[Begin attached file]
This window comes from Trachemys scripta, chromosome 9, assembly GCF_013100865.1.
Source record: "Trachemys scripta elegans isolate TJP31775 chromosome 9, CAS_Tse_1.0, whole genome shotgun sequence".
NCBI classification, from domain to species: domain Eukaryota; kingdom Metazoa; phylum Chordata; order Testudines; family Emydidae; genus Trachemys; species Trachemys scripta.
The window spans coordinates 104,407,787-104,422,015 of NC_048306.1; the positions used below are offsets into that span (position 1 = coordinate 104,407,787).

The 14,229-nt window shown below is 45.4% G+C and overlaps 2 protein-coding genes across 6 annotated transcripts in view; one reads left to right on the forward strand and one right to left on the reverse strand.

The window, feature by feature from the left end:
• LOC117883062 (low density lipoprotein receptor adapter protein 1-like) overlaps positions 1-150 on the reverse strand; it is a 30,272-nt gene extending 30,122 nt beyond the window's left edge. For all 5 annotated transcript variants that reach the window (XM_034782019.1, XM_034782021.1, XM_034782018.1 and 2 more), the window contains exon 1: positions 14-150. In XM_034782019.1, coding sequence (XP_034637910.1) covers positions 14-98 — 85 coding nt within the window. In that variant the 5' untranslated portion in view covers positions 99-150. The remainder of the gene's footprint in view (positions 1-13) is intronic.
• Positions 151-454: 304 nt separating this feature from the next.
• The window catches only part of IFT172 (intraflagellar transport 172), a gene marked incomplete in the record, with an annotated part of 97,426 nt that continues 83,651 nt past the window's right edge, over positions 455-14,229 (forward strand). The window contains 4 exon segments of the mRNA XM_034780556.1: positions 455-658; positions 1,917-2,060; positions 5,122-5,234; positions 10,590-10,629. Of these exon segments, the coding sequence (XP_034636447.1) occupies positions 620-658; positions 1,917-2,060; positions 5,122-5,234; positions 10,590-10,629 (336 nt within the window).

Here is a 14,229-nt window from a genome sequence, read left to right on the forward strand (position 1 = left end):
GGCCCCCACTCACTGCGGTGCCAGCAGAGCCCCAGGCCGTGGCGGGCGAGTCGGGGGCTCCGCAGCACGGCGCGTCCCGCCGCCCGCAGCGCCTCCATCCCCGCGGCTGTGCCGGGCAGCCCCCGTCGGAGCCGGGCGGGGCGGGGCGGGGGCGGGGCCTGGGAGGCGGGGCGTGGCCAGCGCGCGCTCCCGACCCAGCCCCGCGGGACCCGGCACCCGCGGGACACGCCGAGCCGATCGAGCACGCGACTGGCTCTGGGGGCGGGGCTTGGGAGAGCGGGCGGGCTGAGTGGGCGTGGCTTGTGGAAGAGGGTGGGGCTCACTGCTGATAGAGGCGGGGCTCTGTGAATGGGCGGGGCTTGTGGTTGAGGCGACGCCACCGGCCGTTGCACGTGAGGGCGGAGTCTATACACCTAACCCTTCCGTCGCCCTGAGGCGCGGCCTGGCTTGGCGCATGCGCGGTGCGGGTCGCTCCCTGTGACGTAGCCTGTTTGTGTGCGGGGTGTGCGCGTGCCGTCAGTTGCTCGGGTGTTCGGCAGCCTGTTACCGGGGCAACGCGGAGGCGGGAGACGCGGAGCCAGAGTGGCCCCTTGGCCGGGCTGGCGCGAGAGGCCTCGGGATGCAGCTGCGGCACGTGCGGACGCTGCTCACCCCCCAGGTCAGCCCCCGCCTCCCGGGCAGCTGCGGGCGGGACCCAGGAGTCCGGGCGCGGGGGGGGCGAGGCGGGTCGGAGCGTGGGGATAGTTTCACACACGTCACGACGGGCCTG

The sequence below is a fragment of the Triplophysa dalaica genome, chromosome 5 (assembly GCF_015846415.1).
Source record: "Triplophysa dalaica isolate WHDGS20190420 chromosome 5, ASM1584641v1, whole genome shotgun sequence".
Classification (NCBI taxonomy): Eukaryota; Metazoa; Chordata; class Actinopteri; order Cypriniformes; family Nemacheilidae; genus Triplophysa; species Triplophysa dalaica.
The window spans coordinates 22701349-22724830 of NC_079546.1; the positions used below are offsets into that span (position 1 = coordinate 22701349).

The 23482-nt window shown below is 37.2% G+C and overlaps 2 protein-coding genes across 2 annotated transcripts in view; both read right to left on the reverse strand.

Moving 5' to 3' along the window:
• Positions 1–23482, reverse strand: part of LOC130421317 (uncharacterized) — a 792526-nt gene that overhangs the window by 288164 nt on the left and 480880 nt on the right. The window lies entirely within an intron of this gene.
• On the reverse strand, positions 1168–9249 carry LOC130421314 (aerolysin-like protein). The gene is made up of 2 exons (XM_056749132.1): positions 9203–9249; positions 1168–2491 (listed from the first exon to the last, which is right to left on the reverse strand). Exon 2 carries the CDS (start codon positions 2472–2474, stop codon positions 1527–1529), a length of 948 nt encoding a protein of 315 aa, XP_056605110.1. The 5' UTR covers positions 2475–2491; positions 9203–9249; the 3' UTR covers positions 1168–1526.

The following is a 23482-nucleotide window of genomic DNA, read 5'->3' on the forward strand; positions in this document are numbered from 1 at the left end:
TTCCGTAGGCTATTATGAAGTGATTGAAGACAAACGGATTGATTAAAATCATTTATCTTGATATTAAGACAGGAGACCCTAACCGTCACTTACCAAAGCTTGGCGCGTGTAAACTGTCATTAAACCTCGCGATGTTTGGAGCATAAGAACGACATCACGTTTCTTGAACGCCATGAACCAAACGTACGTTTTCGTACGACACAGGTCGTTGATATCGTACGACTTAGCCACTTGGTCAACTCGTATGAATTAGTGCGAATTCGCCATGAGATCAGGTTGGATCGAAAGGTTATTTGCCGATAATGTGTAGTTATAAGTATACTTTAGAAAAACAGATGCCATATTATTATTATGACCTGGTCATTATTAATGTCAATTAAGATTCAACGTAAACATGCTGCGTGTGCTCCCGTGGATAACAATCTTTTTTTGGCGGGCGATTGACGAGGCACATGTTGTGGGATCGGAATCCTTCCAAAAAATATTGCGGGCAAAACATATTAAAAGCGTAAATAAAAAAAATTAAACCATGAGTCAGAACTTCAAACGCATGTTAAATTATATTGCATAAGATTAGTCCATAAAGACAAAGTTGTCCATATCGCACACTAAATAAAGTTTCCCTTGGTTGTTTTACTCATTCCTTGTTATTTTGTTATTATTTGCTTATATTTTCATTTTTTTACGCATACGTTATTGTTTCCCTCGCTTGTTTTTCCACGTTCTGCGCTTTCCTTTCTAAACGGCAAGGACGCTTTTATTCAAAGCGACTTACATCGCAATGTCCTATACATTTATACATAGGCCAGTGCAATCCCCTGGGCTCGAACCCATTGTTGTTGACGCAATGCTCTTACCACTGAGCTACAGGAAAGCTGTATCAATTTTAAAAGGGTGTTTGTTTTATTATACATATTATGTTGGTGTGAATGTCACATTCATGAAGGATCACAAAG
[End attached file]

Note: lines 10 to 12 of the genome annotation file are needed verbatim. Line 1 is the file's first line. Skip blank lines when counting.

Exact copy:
Here is a 14,229-nt window from a genome sequence, read left to right on the forward strand (position 1 = left end):
GGCCCCCACTCACTGCGGTGCCAGCAGAGCCCCAGGCCGTGGCGGGCGAGTCGGGGGCTCCGCAGCACGGCGCGTCCCGCCGCCCGCAGCGCCTCCATCCCCGCGGCTGTGCCGGGCAGCCCCCGTCGGAGCCGGGCGGGGCGGGGCGGGGGCGGGGCCTGGGAGGCGGGGCGTGGCCAGCGCGCGCTCCCGACCCAGCCCCGCGGGACCCGGCACCCGCGGGACACGCCGAGCCGATCGAGCACGCGACTGGCTCTGGGGGCGGGGCTTGGGAGAGCGGGCGGGCTGAGTGGGCGTGGCTTGTGGAAGAGGGTGGGGCTCACTGCTGATAGAGGCGGGGCTCTGTGAATGGGCGGGGCTTGTGGTTGAGGCGACGCCACCGGCCGTTGCACGTGAGGGCGGAGTCTATACACCTAACCCTTCCGTCGCCCTGAGGCGCGGCCTGGCTTGGCGCATGCGCGGTGCGGGTCGCTCCCTGTGACGTAGCCTGTTTGTGTGCGGGGTGTGCGCGTGCCGTCAGTTGCTCGGGTGTTCGGCAGCCTGTTACCGGGGCAACGCGGAGGCGGGAGACGCGGAGCCAGAGTGGCCCCTTGGCCGGGCTGGCGCGAGAGGCCTCGGGATGCAGCTGCGGCACGTGCGGACGCTGCTCACCCCCCAGGTCAGCCCCCGCCTCCCGGGCAGCTGCGGGCGGGACCCAGGAGTCCGGGCGCGGGGGGGGCGAGGCGGGTCGGAGCGTGGGGATAGTTTCACACACGTCACGACGGGCCTG

The sequence below is a fragment of the Triplophysa dalaica genome, chromosome 5 (assembly GCF_015846415.1).